In this case, the nudges and tweaks of the distant companion star can force the planet’s orbit to gradually become ever more eccentric. At the same time, the planet’s orbit will be pushed ever closer towards matching the orbital plane of the binary system.

In other words, the planet’s orbit experiences an increase in eccentricity and a decrease in inclination (relative to the orbital plane of the two stars).

Eventually, the process reverses, driving the planet’s orbit back towards one that is more circular and pushing the plane of the orbit away from that of the two stars and back toward the plane of its host’s equator.

A smoking gun

Over periods of thousands or tens of thousands of years, the planet’s orbit can repeatedly tilt, as it also flexes back and forth – a process known as the Lidov-Kozai mechanism.

This provides a remarkably good explanation for exoplanets with highly inclined and eccentric orbits.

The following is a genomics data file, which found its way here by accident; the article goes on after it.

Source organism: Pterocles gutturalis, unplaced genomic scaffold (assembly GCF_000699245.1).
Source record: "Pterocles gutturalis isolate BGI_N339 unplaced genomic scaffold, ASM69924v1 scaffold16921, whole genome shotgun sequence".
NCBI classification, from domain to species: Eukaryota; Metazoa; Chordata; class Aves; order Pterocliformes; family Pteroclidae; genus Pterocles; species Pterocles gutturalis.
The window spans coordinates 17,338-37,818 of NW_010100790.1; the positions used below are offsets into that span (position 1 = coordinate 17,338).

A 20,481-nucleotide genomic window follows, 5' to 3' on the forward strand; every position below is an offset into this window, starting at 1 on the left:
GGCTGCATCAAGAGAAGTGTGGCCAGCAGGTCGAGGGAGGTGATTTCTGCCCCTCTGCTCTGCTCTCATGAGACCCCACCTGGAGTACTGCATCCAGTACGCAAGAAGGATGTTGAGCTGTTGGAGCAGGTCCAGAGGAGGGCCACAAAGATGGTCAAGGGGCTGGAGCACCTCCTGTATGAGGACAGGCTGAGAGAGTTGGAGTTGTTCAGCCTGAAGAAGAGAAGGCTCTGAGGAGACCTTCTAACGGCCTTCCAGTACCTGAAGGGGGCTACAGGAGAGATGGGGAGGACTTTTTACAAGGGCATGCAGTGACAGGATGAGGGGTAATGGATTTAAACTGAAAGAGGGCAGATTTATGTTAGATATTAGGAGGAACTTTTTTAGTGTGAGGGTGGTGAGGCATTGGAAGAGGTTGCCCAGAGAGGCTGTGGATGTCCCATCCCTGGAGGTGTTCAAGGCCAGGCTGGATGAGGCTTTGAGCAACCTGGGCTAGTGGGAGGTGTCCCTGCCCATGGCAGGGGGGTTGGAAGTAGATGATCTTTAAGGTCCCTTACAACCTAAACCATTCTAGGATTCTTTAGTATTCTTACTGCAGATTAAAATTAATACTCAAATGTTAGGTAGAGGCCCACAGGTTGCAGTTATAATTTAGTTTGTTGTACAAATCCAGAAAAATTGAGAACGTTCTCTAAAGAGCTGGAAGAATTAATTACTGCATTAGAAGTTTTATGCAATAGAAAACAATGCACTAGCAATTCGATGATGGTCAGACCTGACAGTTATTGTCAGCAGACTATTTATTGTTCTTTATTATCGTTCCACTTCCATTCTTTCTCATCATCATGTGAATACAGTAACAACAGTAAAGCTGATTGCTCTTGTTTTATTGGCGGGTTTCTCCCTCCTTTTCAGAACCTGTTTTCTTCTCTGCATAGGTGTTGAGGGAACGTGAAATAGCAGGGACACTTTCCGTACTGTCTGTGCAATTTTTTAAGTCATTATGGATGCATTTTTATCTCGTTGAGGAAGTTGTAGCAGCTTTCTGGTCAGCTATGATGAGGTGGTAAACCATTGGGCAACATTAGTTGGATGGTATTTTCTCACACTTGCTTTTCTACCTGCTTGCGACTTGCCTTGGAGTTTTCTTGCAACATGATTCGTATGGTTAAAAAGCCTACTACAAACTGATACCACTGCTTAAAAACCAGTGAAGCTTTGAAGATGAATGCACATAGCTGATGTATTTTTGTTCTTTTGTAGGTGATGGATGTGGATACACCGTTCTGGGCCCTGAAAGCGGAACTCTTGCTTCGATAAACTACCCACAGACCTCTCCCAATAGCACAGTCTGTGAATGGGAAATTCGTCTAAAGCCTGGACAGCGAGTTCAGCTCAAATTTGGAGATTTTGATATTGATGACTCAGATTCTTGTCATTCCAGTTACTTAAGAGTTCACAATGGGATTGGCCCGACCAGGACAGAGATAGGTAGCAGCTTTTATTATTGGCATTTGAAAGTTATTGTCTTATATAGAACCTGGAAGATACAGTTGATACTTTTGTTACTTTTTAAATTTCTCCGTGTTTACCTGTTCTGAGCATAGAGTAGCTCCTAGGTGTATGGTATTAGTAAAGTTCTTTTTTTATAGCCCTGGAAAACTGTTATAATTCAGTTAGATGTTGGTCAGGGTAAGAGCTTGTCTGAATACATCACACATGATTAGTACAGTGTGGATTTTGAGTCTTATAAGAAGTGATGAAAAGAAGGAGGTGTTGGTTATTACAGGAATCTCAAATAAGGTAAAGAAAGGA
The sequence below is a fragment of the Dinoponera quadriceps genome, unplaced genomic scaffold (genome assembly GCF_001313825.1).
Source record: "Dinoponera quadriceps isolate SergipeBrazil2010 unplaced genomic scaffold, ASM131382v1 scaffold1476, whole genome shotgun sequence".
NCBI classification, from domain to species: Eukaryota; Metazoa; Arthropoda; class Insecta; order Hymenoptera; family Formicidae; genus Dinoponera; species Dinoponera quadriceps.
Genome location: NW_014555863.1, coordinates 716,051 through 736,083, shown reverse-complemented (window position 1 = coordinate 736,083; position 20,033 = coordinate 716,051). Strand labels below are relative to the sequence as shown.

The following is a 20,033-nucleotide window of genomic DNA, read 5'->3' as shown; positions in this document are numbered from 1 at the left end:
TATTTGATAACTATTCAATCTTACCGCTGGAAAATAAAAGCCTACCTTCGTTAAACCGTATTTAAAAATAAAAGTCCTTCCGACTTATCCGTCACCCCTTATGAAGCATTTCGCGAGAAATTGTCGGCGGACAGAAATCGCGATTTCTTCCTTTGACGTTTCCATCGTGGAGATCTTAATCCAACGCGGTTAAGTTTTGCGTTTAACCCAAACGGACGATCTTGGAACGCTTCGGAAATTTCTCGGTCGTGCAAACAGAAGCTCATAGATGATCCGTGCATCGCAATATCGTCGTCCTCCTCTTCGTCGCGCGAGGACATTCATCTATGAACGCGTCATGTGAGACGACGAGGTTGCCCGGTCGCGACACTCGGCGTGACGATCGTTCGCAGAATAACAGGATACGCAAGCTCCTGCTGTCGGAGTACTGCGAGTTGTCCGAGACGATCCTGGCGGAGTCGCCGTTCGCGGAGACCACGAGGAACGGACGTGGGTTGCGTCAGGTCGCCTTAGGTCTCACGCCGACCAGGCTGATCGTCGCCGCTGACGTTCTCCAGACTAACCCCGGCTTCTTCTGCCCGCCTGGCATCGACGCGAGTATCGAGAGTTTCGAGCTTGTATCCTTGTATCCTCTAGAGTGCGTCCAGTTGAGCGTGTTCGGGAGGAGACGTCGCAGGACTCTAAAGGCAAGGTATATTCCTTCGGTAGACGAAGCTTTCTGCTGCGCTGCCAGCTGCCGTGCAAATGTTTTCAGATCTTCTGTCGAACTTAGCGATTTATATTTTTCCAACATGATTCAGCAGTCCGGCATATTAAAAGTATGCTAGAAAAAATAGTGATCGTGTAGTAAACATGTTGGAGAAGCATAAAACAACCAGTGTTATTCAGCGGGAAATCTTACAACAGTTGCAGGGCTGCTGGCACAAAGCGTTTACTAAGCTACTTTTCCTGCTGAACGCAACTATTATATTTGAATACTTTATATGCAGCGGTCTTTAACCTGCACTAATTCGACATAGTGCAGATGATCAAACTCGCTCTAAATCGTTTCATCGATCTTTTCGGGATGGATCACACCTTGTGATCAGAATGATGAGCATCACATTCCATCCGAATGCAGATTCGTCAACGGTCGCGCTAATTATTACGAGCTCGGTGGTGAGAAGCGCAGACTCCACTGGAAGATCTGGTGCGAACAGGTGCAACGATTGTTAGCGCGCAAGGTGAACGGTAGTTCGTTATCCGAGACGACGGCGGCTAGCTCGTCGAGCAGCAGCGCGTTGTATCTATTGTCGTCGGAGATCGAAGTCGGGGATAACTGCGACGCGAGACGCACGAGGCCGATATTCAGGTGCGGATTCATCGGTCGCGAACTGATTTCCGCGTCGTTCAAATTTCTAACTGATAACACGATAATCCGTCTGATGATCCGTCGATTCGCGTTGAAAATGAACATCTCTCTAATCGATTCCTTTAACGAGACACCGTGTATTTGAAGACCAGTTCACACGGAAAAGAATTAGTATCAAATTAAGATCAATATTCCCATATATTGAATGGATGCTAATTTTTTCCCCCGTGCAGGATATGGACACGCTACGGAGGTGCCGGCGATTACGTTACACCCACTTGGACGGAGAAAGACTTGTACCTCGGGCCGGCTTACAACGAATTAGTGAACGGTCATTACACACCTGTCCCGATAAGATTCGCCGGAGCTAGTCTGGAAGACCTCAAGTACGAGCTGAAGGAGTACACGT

But until now the theory has been difficult to test, since the multiplicity of most planet host stars remains unknown. Faint, unseen companions are notoriously hard to find and their orbital planes are almost impossible to swiftly determine.

The misaligned protoplanetary disks of HK Tauri definitively show that conditions do exist to allow such mechanisms to come into play and modify a planet’s orbit.

Of even more interest, the observations show that such conditions are established early on, while the planets are still accreting, as part of the process of forming the binary system itself.

Over the coming millions of years – a heartbeat in the lifetime of stars – the young planets now forming in the HK Tauri system will undergo their chaotic celestial dance. Eventually, any survivors will likely move on orbits far different to those within our solar system and another celestial oddity will have been born.